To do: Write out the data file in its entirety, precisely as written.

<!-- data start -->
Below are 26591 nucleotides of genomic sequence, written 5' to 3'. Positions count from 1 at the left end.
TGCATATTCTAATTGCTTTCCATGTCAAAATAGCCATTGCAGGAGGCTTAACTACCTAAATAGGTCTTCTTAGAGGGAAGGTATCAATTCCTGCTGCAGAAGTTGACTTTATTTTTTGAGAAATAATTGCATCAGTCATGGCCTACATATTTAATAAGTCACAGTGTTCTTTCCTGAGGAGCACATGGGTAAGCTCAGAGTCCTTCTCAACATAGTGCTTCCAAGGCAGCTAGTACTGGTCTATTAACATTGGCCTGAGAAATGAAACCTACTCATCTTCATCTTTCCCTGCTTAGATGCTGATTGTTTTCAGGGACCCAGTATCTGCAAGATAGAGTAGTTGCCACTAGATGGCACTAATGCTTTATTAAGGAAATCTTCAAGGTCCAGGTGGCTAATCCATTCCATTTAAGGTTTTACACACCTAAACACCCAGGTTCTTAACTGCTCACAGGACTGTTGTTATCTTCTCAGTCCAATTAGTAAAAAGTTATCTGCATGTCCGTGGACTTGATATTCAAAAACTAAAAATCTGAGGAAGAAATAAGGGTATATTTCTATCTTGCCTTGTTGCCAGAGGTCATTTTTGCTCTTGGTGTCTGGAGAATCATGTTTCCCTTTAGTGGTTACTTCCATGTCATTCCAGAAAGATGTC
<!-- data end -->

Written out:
Below are 26591 nucleotides of genomic sequence, written 5' to 3'. Positions count from 1 at the left end.
TGCATATTCTAATTGCTTTCCATGTCAAAATAGCCATTGCAGGAGGCTTAACTACCTAAATAGGTCTTCTTAGAGGGAAGGTATCAATTCCTGCTGCAGAAGTTGACTTTATTTTTTGAGAAATAATTGCATCAGTCATGGCCTACATATTTAATAAGTCACAGTGTTCTTTCCTGAGGAGCACATGGGTAAGCTCAGAGTCCTTCTCAACATAGTGCTTCCAAGGCAGCTAGTACTGGTCTATTAACATTGGCCTGAGAAATGAAACCTACTCATCTTCATCTTTCCCTGCTTAGATGCTGATTGTTTTCAGGGACCCAGTATCTGCAAGATAGAGTAGTTGCCACTAGATGGCACTAATGCTTTATTAAGGAAATCTTCAAGGTCCAGGTGGCTAATCCATTCCATTTAAGGTTTTACACACCTAAACACCCAGGTTCTTAACTGCTCACAGGACTGTTGTTATCTTCTCAGTCCAATTAGTAAAAAGTTATCTGCATGTCCGTGGACTTGATATTCAAAAACTAAAAATCTGAGGAAGAAATAAGGGTATATTTCTATCTTGCCTTGTTGCCAGAGGTCATTTTTGCTCTTGGTGTCTGGAGAATCATGTTTCCCTTTAGTGGTTACTTCCATGTCATTCCAGAAAGATGTC